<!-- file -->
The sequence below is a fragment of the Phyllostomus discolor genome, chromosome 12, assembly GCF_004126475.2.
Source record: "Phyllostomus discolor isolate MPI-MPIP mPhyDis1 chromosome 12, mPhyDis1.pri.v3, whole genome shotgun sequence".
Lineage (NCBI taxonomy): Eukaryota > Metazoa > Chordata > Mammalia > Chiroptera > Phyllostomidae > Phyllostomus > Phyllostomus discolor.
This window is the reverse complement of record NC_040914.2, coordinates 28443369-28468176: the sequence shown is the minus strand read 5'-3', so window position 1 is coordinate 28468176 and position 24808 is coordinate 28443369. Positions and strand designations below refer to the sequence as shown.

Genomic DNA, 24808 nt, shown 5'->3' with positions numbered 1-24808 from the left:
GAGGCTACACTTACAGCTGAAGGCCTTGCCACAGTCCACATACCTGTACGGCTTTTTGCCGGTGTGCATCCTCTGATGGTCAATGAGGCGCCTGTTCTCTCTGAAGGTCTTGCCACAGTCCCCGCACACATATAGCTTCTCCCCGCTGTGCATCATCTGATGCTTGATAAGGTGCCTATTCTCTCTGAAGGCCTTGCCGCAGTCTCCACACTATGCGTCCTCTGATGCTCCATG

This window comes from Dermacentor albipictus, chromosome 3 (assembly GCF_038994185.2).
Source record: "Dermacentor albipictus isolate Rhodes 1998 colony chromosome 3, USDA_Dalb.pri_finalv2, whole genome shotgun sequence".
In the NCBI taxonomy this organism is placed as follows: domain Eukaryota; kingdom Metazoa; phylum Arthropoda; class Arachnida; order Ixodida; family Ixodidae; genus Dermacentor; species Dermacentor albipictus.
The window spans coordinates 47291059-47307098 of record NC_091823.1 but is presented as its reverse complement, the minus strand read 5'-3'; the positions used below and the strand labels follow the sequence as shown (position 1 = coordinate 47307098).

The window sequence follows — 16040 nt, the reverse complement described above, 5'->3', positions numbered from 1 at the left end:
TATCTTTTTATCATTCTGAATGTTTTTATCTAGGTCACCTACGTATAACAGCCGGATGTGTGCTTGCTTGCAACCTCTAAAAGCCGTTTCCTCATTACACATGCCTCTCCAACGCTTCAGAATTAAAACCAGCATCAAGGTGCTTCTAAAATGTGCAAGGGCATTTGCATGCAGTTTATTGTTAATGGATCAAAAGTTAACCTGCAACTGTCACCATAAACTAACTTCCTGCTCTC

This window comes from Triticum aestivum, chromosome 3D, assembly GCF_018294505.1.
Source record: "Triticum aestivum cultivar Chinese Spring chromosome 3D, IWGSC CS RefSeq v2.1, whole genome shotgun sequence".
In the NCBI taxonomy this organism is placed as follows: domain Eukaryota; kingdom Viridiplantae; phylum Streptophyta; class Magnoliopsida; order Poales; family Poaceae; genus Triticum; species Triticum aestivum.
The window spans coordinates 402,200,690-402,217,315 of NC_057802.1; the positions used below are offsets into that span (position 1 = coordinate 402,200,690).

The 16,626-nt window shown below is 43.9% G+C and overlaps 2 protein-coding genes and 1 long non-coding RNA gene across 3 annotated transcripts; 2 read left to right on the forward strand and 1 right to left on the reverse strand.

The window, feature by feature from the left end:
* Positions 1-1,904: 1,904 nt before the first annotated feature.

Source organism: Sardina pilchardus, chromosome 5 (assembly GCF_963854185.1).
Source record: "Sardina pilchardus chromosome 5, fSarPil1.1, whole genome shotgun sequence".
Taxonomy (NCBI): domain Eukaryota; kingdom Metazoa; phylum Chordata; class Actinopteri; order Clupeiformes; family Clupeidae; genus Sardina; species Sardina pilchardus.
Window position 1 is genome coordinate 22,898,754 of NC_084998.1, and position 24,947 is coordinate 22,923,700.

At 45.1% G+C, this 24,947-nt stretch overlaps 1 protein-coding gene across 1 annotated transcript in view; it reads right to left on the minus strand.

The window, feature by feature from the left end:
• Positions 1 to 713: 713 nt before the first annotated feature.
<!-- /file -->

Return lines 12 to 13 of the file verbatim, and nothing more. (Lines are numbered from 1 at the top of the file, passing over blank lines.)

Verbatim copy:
TATCTTTTTATCATTCTGAATGTTTTTATCTAGGTCACCTACGTATAACAGCCGGATGTGTGCTTGCTTGCAACCTCTAAAAGCCGTTTCCTCATTACACATGCCTCTCCAACGCTTCAGAATTAAAACCAGCATCAAGGTGCTTCTAAAATGTGCAAGGGCATTTGCATGCAGTTTATTGTTAATGGATCAAAAGTTAACCTGCAACTGTCACCATAAACTAACTTCCTGCTCTC

This window comes from Triticum aestivum, chromosome 3D, assembly GCF_018294505.1.